Date published: 
23 May 2020
Type: 
Newsletter
Intended Audience: 
Health sector

This edition provides information on the updated guide for home care providers, which includes guidance on how to stay safe from COVID-19. This edition also provides updated advice on using P2 masks.

We have included a notice about a webinar on ‘visiting aged care homes’ that will take place next Wednesday 27 May. This will provide an opportunity for residents, families, friends and representatives to provide feedback and ask questions about the Industry Code for Visiting Residential Aged Care Homes.

As always, many thanks to you and your teams for your continued support to protect older Australians.

COVID-19 guide for home care providers

This guide is for providers of aged care and disability services who offer home care and support services to older people living at home and people with disability living in the community. It provides information and guidance on how to stay safe from coronavirus (COVID-19).

View the COVID-19 Guide for Home Care Providers.

Visiting aged care homes webinar

COTA Australia, Dementia Australia, National Seniors Australia and OPAN will jointly convene a webinar for the public on the renamed ‘Industry Code for Visiting Residential Aged Care Homes’ on Wednesday 27 May at 12pm AEST.

The final code includes the respective rights and responsibilities of providers, residents and visitors. It outlines that homes should allow residents to meet their visitors in a way that minimises the risk of COVID-19’s introduction to, or spread within, a residential care home.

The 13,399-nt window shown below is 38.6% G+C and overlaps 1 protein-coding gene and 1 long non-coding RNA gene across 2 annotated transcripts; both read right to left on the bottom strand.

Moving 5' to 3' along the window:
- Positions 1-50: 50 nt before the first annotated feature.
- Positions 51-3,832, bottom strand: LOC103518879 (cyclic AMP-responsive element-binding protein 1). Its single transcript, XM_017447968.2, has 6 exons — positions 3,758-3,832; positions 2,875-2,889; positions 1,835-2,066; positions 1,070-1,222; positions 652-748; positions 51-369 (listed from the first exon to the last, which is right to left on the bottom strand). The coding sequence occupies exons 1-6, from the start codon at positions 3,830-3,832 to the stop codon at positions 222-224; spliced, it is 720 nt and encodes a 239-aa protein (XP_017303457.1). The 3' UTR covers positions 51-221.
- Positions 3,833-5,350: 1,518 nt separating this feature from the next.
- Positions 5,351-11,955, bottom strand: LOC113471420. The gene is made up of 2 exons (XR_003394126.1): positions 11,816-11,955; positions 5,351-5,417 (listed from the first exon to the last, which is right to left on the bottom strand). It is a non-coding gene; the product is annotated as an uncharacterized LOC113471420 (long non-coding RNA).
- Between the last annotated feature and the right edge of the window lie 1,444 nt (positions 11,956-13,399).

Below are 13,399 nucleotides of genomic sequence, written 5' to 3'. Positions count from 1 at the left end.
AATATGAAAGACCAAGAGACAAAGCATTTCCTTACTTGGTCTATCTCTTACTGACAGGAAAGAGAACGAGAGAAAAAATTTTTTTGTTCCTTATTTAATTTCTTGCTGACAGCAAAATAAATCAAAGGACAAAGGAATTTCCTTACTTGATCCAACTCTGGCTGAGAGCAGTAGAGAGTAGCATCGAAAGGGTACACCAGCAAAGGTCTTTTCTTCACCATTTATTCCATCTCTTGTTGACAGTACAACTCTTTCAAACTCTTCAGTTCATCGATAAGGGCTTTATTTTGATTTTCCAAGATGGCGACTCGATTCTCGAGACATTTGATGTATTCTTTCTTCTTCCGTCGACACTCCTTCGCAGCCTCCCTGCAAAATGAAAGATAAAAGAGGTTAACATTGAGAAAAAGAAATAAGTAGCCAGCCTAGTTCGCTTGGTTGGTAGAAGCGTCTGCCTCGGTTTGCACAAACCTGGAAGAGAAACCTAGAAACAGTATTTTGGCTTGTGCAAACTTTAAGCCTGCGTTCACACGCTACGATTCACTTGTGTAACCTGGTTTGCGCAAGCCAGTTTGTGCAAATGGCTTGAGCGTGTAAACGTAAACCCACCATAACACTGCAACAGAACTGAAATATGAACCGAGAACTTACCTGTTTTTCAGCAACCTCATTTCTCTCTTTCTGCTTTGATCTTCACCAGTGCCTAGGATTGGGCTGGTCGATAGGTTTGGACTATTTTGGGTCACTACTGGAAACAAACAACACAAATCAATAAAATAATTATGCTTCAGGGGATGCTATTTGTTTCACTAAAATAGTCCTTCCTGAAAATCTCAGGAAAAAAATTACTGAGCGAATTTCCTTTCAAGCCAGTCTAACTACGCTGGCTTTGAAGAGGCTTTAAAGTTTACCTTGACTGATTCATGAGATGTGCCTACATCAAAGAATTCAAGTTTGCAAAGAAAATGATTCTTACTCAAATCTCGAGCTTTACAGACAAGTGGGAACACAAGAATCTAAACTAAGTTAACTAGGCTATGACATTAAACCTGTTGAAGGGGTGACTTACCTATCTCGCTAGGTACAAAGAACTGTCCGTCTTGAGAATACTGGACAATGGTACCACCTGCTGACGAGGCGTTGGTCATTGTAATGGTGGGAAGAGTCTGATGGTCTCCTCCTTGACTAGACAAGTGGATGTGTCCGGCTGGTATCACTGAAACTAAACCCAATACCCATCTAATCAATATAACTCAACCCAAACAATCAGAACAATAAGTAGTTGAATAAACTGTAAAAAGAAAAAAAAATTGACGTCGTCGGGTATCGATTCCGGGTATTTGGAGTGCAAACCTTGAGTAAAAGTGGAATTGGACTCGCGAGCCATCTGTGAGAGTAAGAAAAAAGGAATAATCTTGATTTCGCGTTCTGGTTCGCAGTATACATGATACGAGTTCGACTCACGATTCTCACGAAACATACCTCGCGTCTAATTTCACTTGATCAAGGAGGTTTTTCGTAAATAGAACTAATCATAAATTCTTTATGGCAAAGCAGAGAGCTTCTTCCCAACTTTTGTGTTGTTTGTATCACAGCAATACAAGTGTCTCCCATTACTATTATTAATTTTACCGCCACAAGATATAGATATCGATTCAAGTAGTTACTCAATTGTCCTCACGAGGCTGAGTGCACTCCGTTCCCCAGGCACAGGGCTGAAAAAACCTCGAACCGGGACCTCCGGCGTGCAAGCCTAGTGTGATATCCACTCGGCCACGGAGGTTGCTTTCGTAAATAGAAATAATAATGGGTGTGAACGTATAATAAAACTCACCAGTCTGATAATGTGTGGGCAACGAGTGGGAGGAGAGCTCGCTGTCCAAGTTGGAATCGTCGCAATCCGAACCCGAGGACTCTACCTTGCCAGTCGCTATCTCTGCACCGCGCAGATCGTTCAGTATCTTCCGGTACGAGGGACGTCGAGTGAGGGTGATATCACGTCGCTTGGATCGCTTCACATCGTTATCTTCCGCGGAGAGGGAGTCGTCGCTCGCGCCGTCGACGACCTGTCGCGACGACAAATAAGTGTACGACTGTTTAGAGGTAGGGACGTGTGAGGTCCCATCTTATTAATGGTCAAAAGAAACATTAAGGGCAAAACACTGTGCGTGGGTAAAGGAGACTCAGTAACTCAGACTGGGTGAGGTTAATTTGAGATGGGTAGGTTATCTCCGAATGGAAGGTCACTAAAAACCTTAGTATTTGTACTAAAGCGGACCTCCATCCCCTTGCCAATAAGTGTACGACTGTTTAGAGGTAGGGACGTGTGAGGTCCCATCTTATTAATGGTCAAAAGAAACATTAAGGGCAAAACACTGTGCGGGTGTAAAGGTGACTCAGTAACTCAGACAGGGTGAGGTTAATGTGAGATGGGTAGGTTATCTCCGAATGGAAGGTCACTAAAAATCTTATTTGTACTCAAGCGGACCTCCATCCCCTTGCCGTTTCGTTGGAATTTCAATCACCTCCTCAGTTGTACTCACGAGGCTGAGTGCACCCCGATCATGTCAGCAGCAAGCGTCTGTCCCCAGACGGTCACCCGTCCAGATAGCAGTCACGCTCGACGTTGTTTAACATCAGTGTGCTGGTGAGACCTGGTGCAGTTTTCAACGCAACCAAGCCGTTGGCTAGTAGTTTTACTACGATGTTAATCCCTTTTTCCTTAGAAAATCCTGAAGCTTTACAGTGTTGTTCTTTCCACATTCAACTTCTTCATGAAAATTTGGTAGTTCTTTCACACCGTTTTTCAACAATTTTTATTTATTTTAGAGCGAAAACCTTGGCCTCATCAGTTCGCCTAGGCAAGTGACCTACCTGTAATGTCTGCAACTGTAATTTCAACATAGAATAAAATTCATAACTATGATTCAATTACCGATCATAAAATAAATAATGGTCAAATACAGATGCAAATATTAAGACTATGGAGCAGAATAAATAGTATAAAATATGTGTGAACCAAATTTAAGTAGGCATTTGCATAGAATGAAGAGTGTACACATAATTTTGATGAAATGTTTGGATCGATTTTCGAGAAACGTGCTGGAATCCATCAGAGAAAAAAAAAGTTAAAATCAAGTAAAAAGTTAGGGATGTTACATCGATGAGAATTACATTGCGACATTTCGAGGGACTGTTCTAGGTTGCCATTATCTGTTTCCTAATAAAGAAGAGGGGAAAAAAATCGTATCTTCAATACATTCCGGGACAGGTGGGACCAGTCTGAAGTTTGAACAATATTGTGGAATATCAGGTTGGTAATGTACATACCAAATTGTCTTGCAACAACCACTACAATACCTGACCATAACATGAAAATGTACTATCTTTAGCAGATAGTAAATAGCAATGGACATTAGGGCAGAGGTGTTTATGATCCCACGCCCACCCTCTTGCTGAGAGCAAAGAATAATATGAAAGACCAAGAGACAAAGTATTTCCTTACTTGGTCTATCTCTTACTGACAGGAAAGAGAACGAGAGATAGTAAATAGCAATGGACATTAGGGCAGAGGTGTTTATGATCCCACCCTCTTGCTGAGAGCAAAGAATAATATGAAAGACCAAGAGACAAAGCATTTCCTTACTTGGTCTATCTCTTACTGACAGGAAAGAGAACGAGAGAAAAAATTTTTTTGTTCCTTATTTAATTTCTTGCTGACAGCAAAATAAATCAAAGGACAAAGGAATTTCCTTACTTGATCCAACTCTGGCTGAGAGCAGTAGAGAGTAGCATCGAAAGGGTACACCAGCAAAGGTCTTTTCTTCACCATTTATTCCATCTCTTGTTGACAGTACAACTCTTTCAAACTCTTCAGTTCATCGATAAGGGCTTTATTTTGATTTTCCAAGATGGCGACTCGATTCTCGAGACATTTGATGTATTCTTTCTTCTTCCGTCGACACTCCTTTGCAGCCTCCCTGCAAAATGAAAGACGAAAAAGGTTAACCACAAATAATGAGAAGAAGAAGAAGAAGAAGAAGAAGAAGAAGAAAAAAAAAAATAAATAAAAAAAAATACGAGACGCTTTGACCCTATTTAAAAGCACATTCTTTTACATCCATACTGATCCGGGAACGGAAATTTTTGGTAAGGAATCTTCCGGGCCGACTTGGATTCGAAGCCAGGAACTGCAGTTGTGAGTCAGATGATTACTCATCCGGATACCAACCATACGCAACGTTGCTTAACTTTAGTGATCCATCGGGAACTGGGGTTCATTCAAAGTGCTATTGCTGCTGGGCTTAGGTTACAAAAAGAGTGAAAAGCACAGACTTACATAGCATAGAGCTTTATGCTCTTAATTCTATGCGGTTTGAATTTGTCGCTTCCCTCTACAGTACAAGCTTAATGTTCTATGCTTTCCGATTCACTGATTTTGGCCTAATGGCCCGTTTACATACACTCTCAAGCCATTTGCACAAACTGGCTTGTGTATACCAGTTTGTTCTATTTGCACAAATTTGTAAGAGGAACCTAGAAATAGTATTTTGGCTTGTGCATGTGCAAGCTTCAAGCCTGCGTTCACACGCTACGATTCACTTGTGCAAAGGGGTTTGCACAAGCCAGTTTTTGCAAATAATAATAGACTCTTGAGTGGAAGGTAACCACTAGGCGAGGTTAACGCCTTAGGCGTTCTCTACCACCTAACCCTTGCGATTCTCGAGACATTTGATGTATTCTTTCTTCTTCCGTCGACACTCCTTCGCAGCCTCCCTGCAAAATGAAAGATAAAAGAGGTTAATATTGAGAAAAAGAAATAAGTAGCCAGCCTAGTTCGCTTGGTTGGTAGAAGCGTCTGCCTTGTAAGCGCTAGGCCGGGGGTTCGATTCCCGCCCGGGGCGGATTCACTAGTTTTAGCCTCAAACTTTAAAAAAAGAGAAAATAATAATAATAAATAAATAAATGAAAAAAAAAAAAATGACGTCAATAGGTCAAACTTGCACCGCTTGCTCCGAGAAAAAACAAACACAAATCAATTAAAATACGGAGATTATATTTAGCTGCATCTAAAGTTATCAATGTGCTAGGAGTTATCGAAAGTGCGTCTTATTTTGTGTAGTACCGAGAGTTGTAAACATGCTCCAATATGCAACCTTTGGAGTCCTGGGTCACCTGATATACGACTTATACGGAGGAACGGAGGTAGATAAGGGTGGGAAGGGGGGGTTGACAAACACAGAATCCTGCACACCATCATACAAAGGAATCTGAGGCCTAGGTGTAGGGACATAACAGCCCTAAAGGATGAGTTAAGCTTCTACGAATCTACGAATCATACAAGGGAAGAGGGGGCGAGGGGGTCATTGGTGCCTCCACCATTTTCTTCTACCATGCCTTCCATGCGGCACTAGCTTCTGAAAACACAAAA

The webinar will provide an opportunity for residents, families, friends and representatives to provide feedback, raise concerns, ask questions and request revisions to the code.

Register to participate in the Webinar.

Read the Industry Code for Visiting Residential Aged Care Homes during COVID-19.

Information related to the use of P2 masks

The Infection Control Expert Group’s (ICEG) guidelines for community and hospital care have changed. ‘Excessive coughing' is no longer considered an aerosol generating procedure. Health care workers, and where possible patients, should wear a surgical mask. This will adequately protect against infection where excessive coughing is present. This is because coughing generates large droplet particles. These particles travel a short distance and settle, rather than remain in the air.

View the Updated Coronavirus (COVID-19) guidelines for infection prevention and control in residential care facilities.

Resources

Coming soon

  • Information on how testing works in residential aged care facilities
  • Older person’s campaign update